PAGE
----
Indexed on: 04 Dec '20Published on: 15 Jun '19Published in: German history : the journal of the German History Society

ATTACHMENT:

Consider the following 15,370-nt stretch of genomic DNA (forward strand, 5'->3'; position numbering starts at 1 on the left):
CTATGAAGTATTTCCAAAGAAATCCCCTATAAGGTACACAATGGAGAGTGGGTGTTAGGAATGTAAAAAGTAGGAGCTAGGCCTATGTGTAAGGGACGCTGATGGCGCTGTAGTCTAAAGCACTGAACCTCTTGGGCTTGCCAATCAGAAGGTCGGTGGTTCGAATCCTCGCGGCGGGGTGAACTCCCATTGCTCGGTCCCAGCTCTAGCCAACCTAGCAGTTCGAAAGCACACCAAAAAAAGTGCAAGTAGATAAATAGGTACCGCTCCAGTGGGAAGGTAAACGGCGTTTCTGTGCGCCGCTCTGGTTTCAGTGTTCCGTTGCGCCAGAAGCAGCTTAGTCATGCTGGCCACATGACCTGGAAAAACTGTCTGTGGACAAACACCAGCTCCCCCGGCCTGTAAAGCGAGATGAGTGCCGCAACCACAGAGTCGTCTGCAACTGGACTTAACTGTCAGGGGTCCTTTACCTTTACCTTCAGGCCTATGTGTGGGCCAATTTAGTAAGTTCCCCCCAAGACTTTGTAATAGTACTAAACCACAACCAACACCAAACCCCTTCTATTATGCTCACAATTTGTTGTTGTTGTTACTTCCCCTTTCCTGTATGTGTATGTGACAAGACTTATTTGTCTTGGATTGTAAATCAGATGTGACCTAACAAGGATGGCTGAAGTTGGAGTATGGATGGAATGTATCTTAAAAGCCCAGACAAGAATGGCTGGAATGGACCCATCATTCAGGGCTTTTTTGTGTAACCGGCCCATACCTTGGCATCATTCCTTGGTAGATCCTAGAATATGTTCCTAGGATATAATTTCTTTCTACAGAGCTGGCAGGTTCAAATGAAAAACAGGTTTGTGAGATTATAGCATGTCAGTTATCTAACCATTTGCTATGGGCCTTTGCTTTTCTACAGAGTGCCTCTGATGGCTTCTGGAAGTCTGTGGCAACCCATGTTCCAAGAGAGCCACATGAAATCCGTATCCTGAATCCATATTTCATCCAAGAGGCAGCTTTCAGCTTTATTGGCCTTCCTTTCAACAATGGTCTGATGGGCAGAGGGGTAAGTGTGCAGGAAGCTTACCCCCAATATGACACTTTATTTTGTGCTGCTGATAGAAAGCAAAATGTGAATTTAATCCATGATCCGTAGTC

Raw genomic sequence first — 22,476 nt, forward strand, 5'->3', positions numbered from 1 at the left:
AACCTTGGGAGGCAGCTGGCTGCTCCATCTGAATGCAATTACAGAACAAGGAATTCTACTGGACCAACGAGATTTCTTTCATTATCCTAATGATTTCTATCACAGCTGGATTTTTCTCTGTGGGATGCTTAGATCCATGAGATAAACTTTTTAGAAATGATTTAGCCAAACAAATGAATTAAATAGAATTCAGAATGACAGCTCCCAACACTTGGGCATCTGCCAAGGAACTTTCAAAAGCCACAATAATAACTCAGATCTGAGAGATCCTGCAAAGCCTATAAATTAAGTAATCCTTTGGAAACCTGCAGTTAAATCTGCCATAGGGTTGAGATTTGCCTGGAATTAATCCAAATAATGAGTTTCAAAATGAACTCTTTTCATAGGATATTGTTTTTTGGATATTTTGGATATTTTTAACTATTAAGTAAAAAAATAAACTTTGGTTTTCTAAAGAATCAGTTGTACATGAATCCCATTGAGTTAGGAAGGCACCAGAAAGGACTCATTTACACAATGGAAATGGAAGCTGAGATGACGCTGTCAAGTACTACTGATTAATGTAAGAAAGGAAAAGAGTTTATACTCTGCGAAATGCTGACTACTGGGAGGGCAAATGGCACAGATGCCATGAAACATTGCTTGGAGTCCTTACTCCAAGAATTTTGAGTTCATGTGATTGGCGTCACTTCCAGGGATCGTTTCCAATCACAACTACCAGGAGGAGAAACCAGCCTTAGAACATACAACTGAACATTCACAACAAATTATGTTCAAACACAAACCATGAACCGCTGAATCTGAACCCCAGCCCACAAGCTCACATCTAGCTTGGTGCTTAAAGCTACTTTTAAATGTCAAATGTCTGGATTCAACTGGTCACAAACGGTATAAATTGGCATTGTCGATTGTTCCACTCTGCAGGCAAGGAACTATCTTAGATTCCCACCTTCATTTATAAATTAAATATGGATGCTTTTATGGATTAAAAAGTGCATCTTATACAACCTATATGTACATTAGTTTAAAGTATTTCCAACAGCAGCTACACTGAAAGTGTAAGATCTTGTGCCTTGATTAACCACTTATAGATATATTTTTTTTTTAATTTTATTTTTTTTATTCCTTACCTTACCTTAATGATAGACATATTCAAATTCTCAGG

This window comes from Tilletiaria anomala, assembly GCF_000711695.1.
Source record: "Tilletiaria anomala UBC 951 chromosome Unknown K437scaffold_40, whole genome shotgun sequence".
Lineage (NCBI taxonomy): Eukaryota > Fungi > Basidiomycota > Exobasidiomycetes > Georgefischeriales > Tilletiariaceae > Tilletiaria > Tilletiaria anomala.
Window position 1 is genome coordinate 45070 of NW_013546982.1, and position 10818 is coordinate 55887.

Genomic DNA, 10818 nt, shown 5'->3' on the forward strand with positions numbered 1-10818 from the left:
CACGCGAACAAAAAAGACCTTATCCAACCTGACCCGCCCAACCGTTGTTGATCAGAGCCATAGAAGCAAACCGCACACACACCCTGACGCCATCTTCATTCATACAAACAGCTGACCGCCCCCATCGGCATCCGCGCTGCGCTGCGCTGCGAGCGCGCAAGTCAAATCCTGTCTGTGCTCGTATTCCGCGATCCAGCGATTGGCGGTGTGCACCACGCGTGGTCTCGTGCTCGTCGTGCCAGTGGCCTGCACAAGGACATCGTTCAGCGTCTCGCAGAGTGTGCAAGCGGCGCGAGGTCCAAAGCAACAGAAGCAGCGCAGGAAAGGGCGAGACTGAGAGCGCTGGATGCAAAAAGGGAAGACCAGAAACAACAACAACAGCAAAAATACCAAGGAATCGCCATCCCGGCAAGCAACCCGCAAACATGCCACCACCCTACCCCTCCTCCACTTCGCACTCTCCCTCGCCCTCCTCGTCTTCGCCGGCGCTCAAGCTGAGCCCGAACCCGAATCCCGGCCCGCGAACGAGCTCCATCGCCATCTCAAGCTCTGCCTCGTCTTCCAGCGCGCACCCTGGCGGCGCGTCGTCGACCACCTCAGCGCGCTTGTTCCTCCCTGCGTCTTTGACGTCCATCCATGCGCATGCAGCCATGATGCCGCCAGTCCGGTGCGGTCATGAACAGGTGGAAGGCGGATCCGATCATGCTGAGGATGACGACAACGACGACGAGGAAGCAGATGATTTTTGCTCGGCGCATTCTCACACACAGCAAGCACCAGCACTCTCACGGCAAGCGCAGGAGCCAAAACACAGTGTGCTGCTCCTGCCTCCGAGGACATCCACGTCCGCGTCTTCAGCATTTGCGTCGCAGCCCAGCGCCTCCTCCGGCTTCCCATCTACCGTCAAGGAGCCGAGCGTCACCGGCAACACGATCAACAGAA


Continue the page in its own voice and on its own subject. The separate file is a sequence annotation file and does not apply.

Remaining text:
Germany and Britain have served as models of either corporatist or voluntarist industrial relations. The more recent typology of ‘varieties of capitalism’ then identified Britain as a model case of a ‘liberal market economy’ while Germany was portrayed as a (state) ‘co-ordinated market economy’. The mainstream of German-language labour history also tells this success story. Some research on the evolution of co-determination has portrayed its subject as a long-standing trait of German capitalism, with predecessors dating back as far as 1848. With its focus on the history of two key trade unions in core industries of Britain and Germany, the British metalworkers’ union the Amalgamated Society of Engineers / Amalgamated Engineering Union and the German Metal Workers’ Union / IG Metall, this article questions both exceptionalism and continuity. It argues that a path dependency exists in the structure of both unions and the industrial relations around them—but that this never came close to a linear evolution of voluntarism or corporatism. On closer examination, the history of both unions includes localist as well as centralist practices. From the 1890s both unions were part of collective bargaining with strong employers’ associations; especially after 1945 both were open to corporatist compromises. For West Germany only, such a compromise was found in the early 1950s, and not before, while in Britain that same compromise was attempted but failed during the crucial years between 1965 and 1979. Therefore, to quote Stefan Berger, this article argues that ‘similarities between the British and the German labour movements have been underestimated’.